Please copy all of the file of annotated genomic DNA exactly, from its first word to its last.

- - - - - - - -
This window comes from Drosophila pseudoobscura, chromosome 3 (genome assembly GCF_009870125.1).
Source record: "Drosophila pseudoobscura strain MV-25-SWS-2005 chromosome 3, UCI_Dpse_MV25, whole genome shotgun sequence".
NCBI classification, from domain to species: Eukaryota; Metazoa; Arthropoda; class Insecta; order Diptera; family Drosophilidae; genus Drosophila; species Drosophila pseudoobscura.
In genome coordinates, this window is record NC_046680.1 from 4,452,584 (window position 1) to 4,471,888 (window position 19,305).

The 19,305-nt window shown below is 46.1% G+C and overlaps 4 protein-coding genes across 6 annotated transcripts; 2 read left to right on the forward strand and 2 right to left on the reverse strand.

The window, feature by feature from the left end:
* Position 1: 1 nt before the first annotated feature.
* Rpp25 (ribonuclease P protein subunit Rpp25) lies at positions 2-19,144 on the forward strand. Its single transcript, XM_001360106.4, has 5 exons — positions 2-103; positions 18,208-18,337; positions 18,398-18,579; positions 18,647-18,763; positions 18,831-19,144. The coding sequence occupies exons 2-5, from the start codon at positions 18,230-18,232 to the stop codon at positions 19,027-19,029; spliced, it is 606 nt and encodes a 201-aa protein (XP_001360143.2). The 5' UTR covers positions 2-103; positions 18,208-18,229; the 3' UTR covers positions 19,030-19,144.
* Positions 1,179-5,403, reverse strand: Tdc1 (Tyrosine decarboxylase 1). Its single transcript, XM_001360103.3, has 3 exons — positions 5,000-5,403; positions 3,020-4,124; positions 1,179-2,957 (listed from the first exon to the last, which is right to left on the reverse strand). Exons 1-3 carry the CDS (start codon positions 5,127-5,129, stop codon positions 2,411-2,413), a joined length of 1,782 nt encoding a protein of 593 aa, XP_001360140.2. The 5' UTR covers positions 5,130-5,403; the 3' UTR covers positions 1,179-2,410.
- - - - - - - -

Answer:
This window comes from Drosophila pseudoobscura, chromosome 3 (genome assembly GCF_009870125.1).
Source record: "Drosophila pseudoobscura strain MV-25-SWS-2005 chromosome 3, UCI_Dpse_MV25, whole genome shotgun sequence".
NCBI classification, from domain to species: Eukaryota; Metazoa; Arthropoda; class Insecta; order Diptera; family Drosophilidae; genus Drosophila; species Drosophila pseudoobscura.
In genome coordinates, this window is record NC_046680.1 from 4,452,584 (window position 1) to 4,471,888 (window position 19,305).

The 19,305-nt window shown below is 46.1% G+C and overlaps 4 protein-coding genes across 6 annotated transcripts; 2 read left to right on the forward strand and 2 right to left on the reverse strand.

The window, feature by feature from the left end:
* Position 1: 1 nt before the first annotated feature.
* Rpp25 (ribonuclease P protein subunit Rpp25) lies at positions 2-19,144 on the forward strand. Its single transcript, XM_001360106.4, has 5 exons — positions 2-103; positions 18,208-18,337; positions 18,398-18,579; positions 18,647-18,763; positions 18,831-19,144. The coding sequence occupies exons 2-5, from the start codon at positions 18,230-18,232 to the stop codon at positions 19,027-19,029; spliced, it is 606 nt and encodes a 201-aa protein (XP_001360143.2). The 5' UTR covers positions 2-103; positions 18,208-18,229; the 3' UTR covers positions 19,030-19,144.
* Positions 1,179-5,403, reverse strand: Tdc1 (Tyrosine decarboxylase 1). Its single transcript, XM_001360103.3, has 3 exons — positions 5,000-5,403; positions 3,020-4,124; positions 1,179-2,957 (listed from the first exon to the last, which is right to left on the reverse strand). Exons 1-3 carry the CDS (start codon positions 5,127-5,129, stop codon positions 2,411-2,413), a joined length of 1,782 nt encoding a protein of 593 aa, XP_001360140.2. The 5' UTR covers positions 5,130-5,403; the 3' UTR covers positions 1,179-2,410.